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University of Rhode Island — Animal & Veterinary Science
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AVS 390 - Wildlife and Human Disease
Course Information

Professor: Dr. Thomas Mather
Semester: Spring
Credits: 3
Prerequisites: BIO 104B or 113 or 101; BIO 262 or ENT 385 or equivalent.

Catalog Description: Introduction to the important diseases of humans carried by wildlife, including surveillance, epidemiology, transmission, public health impact, and prevention. Interdisciplinary approach with emphasis on problem solving using real-life examples.

Course Goals & Outcomes

The goals of this course are:

  • To distinguish between classes of disease causing agents, routes of pathogen transmission and susceptible and non-susceptible hosts
  • The biology, ecology and potential management strategies of some of the most important zoonotic diseases
  • To practically apply the knowledge learned in this course to real-life situations
Course Syllabus

Class Topics

  • Why study zoonotic disease?
  • Epidemiological principles
  • Viruses, bacteria, protozoans, worms and detection
  • Biology of mosquitoes, ticks and fleas
  • Risk communication: principals and writing a good press release
  • Direct transmission: Avian flu, rabies, hantavirus
  • Tick-borne diseases (Lyme, Babesiosis, Anaplasmosis)
  • Mosquito-borne diseases (West Nile Virus, EEE)
  • Flea-borne disease (Plague)
  • Prion disease, Trichinellosis and Cryptosporidiosis
  • Zoonoses as agents of bioterror
  • Tularemia

Grades will be based on the following criteria:

  • Homework
  • Participation
  • Exams
  • Final Exam
About The Professor

Thomas N. Mather, Ph.D.
Professor, Entomology
University of Rhode Island
Department of Plant Sciences
231 Woodward Hall
Kingston, RI 02881
Office: (401)874-5616
Fax: (401)874-2494

Dr. Mather's research interests are focused on medical entomology and vector ecology, particularly tick population suppression and transmission dynamics of tick-borne diseases. Dr. Mather has done extensive research on Lyme disease working towards the development of unique tick control strategies. Recent work has been focused around the program in Landscape Epidemiology which used Geographic Information Systems (GIS) to develop spatial models of disease transmission risk. In addition to doing research and teaching several courses. Additionally, Dr. Mather is the director of URI's Center for Vector-Borne Disease.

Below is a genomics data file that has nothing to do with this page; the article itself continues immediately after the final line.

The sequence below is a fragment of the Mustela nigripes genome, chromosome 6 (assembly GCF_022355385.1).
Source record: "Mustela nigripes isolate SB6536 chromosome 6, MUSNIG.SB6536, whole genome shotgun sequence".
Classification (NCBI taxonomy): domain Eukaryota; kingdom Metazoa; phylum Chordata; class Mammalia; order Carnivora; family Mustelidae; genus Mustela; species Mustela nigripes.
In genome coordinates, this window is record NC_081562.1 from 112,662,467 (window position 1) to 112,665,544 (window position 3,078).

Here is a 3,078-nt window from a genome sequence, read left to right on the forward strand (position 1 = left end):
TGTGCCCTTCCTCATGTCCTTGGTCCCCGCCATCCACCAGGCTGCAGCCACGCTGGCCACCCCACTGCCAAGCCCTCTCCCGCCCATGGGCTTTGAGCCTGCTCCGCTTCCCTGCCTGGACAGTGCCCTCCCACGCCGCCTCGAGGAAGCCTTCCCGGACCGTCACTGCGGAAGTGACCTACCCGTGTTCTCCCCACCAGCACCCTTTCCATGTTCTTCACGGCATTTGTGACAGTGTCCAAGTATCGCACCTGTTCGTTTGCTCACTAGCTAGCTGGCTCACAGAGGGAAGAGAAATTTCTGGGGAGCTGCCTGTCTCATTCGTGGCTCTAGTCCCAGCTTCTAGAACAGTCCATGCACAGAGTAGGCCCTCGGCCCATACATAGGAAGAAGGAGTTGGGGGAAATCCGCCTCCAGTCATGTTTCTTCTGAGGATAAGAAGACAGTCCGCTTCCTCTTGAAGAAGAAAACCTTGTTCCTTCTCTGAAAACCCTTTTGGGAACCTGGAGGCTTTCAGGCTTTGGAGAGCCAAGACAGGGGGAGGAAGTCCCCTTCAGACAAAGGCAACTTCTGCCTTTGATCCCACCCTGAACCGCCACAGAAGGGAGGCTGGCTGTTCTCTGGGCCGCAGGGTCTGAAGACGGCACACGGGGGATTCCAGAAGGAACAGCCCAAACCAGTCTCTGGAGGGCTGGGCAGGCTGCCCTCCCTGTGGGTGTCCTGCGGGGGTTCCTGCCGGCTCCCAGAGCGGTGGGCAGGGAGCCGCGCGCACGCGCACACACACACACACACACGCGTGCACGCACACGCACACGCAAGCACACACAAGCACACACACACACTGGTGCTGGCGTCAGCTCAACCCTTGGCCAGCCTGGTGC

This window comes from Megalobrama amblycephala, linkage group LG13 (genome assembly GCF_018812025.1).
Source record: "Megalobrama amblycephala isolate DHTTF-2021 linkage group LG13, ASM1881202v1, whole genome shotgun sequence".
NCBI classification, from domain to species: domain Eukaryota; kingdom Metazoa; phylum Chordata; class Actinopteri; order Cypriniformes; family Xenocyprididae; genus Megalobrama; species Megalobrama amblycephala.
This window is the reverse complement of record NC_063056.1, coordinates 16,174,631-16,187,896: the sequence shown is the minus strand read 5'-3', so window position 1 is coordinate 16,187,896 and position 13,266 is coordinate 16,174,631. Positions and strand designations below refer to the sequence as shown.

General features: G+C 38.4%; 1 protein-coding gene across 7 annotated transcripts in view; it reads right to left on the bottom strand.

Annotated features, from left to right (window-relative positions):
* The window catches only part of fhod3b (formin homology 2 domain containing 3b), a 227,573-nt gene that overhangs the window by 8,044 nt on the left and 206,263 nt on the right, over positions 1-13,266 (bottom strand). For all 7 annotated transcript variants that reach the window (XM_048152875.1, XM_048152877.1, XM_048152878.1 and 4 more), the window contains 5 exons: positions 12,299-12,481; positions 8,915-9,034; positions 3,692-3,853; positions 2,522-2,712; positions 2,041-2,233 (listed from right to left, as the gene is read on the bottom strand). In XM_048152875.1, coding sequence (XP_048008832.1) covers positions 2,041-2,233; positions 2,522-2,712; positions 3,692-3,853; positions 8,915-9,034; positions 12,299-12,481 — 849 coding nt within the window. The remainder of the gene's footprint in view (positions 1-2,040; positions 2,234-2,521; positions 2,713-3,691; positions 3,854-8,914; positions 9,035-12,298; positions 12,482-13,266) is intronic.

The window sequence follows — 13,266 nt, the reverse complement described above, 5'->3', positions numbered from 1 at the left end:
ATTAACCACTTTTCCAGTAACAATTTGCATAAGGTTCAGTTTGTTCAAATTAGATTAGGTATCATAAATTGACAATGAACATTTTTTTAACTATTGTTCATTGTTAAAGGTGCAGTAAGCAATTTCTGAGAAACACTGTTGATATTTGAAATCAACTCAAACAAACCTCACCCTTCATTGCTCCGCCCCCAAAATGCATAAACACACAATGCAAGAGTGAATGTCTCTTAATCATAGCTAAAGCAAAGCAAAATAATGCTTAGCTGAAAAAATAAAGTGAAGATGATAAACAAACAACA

• B. S., Muhlenberg College, Allentown, PA
  • M. S., University of Delaware, Newark, DE
  • Ph.D., University of Wisconsin, Madison, WI

Selected Publications

  • Kotsyfakis, M., A. Sa-Nunes, I. M. Francischetti, T. N. Mather, J. F. Anderson and J. M. Ribeiro. 2006. Anti inflammatory and immunosuppressive activity of sialostatin L, a salivary cystatin from the tick Ixodes scapularis. J Biol Chem.. (In Press)
  • Rodgers, S.E. and T. N. Mather. 2006. Evaluating satellite sensor-derived indices for Lyme disease risk prediction. J Med Entomol. 43(2): 337-43.
  • Ribeiro, J. M., F. Alarcon-Chaidez, I. M. Francischetti, B. J. Mans, T. N. Mather, J. G. Valenzuela and S. K. Wikel. 2006. An annotated catalog of salivary gland transcripts from Ixodes scapularis ticks. Insect Biochem Mol Biol. 36(2):111-29.
Reasons To Take This Course

"This class was so interesting and I feel like I learned so much. We did a couple of hands on experiments with mice, involving ticks and how to prevent them from attaching onto a host. We also went to a local school to trap mice and do a simulated Hanta Virus investigation. I would recommend this class to any one interested in diseases and animals. You will learn a lot!" - Bethany

"Zoonotic disease like bird flu, West Nile, and lyme disease are such hot topics right now. AVS 390 helped me to understand these issues much better. I learned the down and dirty details about transmission cycles, infection, vector/host relationships, control, and how to handle outbreaks. I feel like I am now well informed enough to see beyond the hype in the news stories and comprehend the actual facts of the situation." - Emily

"AVS 390 is a 3 credit class on wildlife and human disease. Besides learning about zoonotic diseases, I gained knowledge about new epidemics that are threatening the health of animals and humans across the world. I would recommend this class because it helped me to understand many of the potential catastrophic diseases that are discussed in the news daily. In AVS 390, I also benefited by learning about the etiologic agents that cause these diseases and how they can be prevented." - Renée

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